While sitting on a weathered stone at 5:15 in the morning over-looking a Fjord in Iceland, I was inspired to write this song about growth and acceptance of change. I always find when I travel I am able to gain a new perspective. Whether that be about another group of people, their culture & customs, or about myself & my diverse background. I’ve been learning as I grow that change is inevitable. It is ok to bend, flow, and not know what is coming next. Especially in these complex and frustrating times, this song has reminded me that even a year ago I was a completely different person. We as creatures of this earth are able to adapt and evolve into something more every moment we’re alive. Listening to this song always makes me joyful about the changes to come. As well as remembering there is always more than what you see on the surface. Dig deeper and embrace the ride.
“Southern Rain” (Track 3)
I grew up in rural, central, south Florida. Going to rodeos, four-wheeling, and growing sugar cane with my cousins was an afternoon pastime. I romanticized the South much like my white family did. It wasn’t until I went away that I realized how blind I had been. I’d always been different but now my home and everyone in it felt like the different ones. One might see Jeanie as the one who escaped her small town. Others may see her as someone who ran away from all she’d ever known.
“Why Are Musicians so Sad?” (Track 4)
I wrote this as an ode to my younger self. I just wanted to be a singer when I was a kid. Just singing my heart out on stage since I was three years old. I didn’t always really understand the words I was singing but the music made me feel so alive. As I’ve grown, the songs’ meanings change, revealing the painful underbelly of lyrical expression. Being an empath and someone who has battled with anxiety and depression, I understand how hard it can be to take a step into the vulnerable spaces this craft asks us to. But I like to look back sometimes at the small girl who just loved the music.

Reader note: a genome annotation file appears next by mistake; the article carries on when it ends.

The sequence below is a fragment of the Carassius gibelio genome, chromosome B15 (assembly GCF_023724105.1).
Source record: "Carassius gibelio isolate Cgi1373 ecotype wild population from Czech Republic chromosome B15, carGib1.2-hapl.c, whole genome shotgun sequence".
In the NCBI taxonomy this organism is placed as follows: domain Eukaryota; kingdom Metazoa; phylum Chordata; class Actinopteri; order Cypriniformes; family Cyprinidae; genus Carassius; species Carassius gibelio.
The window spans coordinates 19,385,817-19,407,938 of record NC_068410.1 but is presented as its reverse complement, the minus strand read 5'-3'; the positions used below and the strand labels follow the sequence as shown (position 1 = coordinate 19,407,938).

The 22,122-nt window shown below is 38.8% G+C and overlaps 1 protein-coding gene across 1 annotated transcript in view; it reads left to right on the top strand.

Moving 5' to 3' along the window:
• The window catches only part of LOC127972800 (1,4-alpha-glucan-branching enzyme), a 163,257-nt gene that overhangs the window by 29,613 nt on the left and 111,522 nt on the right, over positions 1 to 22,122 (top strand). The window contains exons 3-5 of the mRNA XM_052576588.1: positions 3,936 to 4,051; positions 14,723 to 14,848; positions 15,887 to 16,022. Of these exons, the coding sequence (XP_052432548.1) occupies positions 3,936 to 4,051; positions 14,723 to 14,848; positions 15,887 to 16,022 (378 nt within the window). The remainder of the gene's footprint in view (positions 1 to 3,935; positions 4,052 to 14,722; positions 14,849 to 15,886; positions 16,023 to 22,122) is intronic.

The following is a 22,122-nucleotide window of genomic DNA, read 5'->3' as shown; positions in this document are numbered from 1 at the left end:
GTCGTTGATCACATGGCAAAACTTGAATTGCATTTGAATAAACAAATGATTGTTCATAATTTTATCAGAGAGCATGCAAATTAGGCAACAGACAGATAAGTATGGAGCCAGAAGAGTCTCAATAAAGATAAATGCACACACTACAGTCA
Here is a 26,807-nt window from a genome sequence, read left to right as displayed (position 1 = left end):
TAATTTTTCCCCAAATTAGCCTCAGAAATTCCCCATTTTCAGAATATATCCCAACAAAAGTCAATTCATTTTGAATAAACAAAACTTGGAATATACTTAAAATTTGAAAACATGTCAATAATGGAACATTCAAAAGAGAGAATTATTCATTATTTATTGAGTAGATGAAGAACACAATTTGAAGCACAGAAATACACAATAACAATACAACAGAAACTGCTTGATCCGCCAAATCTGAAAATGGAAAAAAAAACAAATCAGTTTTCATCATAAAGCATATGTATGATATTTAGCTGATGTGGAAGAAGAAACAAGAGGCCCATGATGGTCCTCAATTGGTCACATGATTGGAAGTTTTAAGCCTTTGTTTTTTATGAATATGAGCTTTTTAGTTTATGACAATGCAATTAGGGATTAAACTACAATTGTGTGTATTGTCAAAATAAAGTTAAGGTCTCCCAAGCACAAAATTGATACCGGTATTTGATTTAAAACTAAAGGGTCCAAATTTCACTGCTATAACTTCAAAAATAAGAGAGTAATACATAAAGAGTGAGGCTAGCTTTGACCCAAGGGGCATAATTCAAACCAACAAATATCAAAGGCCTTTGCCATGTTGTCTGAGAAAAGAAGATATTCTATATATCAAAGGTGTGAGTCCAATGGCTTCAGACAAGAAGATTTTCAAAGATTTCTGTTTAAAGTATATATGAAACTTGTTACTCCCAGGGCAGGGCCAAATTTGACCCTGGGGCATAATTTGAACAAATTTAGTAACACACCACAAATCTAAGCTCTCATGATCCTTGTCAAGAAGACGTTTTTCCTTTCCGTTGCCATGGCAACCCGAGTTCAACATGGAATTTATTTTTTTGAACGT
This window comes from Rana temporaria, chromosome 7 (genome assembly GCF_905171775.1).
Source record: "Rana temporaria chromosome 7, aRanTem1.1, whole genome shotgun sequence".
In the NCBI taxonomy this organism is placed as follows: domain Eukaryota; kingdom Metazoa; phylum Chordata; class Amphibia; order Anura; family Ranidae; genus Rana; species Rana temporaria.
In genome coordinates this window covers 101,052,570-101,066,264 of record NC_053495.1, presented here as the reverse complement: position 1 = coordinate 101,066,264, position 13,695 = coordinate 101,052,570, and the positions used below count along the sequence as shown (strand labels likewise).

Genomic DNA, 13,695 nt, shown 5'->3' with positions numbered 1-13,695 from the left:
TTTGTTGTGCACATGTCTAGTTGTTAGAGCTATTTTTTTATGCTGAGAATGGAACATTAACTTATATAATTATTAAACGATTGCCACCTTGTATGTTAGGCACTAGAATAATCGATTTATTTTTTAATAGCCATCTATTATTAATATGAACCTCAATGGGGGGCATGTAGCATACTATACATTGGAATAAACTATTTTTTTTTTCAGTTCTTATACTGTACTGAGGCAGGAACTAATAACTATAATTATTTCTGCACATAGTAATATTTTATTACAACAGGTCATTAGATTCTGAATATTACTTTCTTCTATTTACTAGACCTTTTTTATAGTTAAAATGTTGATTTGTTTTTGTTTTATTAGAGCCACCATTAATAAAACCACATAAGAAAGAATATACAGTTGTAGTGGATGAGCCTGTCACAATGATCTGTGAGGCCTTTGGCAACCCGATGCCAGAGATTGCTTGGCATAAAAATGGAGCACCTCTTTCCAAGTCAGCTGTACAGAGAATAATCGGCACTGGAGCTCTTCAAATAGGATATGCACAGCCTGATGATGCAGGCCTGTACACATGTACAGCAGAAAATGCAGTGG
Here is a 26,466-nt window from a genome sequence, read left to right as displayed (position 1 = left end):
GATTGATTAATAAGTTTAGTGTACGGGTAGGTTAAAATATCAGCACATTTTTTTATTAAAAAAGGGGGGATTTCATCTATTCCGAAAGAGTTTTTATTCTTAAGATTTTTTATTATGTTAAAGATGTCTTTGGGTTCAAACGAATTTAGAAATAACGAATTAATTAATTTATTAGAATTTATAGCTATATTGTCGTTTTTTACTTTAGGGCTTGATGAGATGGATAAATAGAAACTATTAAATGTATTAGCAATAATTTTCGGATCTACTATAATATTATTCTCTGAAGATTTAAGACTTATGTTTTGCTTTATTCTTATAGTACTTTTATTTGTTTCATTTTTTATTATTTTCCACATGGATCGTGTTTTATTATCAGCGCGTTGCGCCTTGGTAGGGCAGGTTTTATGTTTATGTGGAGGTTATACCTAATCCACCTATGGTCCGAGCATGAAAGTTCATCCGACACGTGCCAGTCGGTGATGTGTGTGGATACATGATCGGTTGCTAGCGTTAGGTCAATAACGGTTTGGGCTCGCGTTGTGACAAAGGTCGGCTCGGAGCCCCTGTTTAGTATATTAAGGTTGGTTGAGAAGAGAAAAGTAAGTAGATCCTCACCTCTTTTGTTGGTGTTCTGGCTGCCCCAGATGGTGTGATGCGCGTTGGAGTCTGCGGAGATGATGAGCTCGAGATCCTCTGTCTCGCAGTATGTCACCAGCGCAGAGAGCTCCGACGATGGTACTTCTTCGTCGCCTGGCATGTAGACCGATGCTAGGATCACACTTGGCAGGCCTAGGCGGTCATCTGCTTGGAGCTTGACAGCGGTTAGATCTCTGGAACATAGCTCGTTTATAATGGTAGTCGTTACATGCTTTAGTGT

“Blue Line to Wonderland” (Track 5)
While standing in a metro station in Boston, I looked up and saw a sign that said, “Blue Line to Wonderland”. I thought that was the grooviest thing I had ever heard. My mind began to wander into a “magical trip”, if you will, following a woman as she boards this train to the next plane of existence. Truth is, I have never myself been on this actual train but maybe next time I’m in the city I’ll go and let you know if it’s as fantastical as I dreamed??
“My Joe” (Track 6) Watch the Music Video here
My Joe tells the story of the loves I have struggled to let go of. When someone is so entrenched in your life positively or toxically it can feel so frustrating and scary to not have them in your life anymore. Love that made you need a person to hold you up but taught you that you were holding the both of you up can provide you with a chance to expand. To take up more space next time. To make your own space next time. It isn’t easy but maybe in your next space, you’ll find that you can decorate the walls with the memories that remind you of how bright you’ve always shone. And while the “baggage” seems to stick around (at least for now) it can spend more and more time in the basement instead of cluttering your path.
“Let Go” (Track 7)
This song kinda hits me every time. I think that often in my life people have created their own version of who I am that suits them the best and I let them. It makes it really hard to know who YOU really are. It happened the most in early relationships for me. I think this song is what I wish I could have said.
“Goodbye, Cecilia” (Track 8)
For Jeaneen, my queen of lilac times.